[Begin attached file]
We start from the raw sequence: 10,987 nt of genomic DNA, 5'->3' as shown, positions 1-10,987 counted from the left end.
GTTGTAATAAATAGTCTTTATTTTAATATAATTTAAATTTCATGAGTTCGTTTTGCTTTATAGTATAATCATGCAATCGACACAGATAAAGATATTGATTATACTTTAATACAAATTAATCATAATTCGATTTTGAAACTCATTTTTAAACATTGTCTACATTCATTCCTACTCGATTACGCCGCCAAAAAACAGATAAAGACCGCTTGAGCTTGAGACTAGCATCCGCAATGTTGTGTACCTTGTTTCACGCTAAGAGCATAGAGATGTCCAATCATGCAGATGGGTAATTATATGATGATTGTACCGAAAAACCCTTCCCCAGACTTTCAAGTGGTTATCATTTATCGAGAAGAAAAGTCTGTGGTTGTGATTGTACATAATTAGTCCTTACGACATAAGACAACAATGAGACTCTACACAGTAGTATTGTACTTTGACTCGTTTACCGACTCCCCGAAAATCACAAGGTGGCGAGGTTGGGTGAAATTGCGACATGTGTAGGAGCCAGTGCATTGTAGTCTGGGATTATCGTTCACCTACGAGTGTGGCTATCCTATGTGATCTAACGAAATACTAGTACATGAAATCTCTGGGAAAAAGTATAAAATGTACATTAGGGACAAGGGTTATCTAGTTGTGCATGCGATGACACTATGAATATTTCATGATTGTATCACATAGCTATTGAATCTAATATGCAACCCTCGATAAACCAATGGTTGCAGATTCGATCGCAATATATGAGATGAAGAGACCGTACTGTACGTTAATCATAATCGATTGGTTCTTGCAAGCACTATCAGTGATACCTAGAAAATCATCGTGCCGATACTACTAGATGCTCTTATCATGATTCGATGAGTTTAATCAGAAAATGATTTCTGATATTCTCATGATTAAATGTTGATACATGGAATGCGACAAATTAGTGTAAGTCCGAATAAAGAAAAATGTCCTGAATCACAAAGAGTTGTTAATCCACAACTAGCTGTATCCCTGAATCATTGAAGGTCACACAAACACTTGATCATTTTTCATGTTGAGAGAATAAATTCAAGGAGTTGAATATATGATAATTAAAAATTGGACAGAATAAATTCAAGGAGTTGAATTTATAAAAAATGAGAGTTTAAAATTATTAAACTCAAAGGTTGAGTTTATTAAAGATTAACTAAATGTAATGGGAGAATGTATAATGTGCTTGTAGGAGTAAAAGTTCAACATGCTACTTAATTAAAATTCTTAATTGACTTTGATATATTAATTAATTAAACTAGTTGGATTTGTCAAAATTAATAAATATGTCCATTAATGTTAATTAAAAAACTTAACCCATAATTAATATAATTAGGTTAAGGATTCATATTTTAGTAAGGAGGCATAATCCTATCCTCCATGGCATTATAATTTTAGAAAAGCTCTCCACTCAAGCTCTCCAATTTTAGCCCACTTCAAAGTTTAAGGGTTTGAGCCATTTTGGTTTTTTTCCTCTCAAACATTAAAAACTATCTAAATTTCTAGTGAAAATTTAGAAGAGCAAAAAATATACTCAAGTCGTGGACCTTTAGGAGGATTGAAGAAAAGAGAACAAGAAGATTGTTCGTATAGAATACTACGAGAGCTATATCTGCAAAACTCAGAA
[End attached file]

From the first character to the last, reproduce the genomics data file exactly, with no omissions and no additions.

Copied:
We start from the raw sequence: 10,987 nt of genomic DNA, 5'->3' as shown, positions 1-10,987 counted from the left end.
GTTGTAATAAATAGTCTTTATTTTAATATAATTTAAATTTCATGAGTTCGTTTTGCTTTATAGTATAATCATGCAATCGACACAGATAAAGATATTGATTATACTTTAATACAAATTAATCATAATTCGATTTTGAAACTCATTTTTAAACATTGTCTACATTCATTCCTACTCGATTACGCCGCCAAAAAACAGATAAAGACCGCTTGAGCTTGAGACTAGCATCCGCAATGTTGTGTACCTTGTTTCACGCTAAGAGCATAGAGATGTCCAATCATGCAGATGGGTAATTATATGATGATTGTACCGAAAAACCCTTCCCCAGACTTTCAAGTGGTTATCATTTATCGAGAAGAAAAGTCTGTGGTTGTGATTGTACATAATTAGTCCTTACGACATAAGACAACAATGAGACTCTACACAGTAGTATTGTACTTTGACTCGTTTACCGACTCCCCGAAAATCACAAGGTGGCGAGGTTGGGTGAAATTGCGACATGTGTAGGAGCCAGTGCATTGTAGTCTGGGATTATCGTTCACCTACGAGTGTGGCTATCCTATGTGATCTAACGAAATACTAGTACATGAAATCTCTGGGAAAAAGTATAAAATGTACATTAGGGACAAGGGTTATCTAGTTGTGCATGCGATGACACTATGAATATTTCATGATTGTATCACATAGCTATTGAATCTAATATGCAACCCTCGATAAACCAATGGTTGCAGATTCGATCGCAATATATGAGATGAAGAGACCGTACTGTACGTTAATCATAATCGATTGGTTCTTGCAAGCACTATCAGTGATACCTAGAAAATCATCGTGCCGATACTACTAGATGCTCTTATCATGATTCGATGAGTTTAATCAGAAAATGATTTCTGATATTCTCATGATTAAATGTTGATACATGGAATGCGACAAATTAGTGTAAGTCCGAATAAAGAAAAATGTCCTGAATCACAAAGAGTTGTTAATCCACAACTAGCTGTATCCCTGAATCATTGAAGGTCACACAAACACTTGATCATTTTTCATGTTGAGAGAATAAATTCAAGGAGTTGAATATATGATAATTAAAAATTGGACAGAATAAATTCAAGGAGTTGAATTTATAAAAAATGAGAGTTTAAAATTATTAAACTCAAAGGTTGAGTTTATTAAAGATTAACTAAATGTAATGGGAGAATGTATAATGTGCTTGTAGGAGTAAAAGTTCAACATGCTACTTAATTAAAATTCTTAATTGACTTTGATATATTAATTAATTAAACTAGTTGGATTTGTCAAAATTAATAAATATGTCCATTAATGTTAATTAAAAAACTTAACCCATAATTAATATAATTAGGTTAAGGATTCATATTTTAGTAAGGAGGCATAATCCTATCCTCCATGGCATTATAATTTTAGAAAAGCTCTCCACTCAAGCTCTCCAATTTTAGCCCACTTCAAAGTTTAAGGGTTTGAGCCATTTTGGTTTTTTTCCTCTCAAACATTAAAAACTATCTAAATTTCTAGTGAAAATTTAGAAGAGCAAAAAATATACTCAAGTCGTGGACCTTTAGGAGGATTGAAGAAAAGAGAACAAGAAGATTGTTCGTATAGAATACTACGAGAGCTATATCTGCAAAACTCAGAA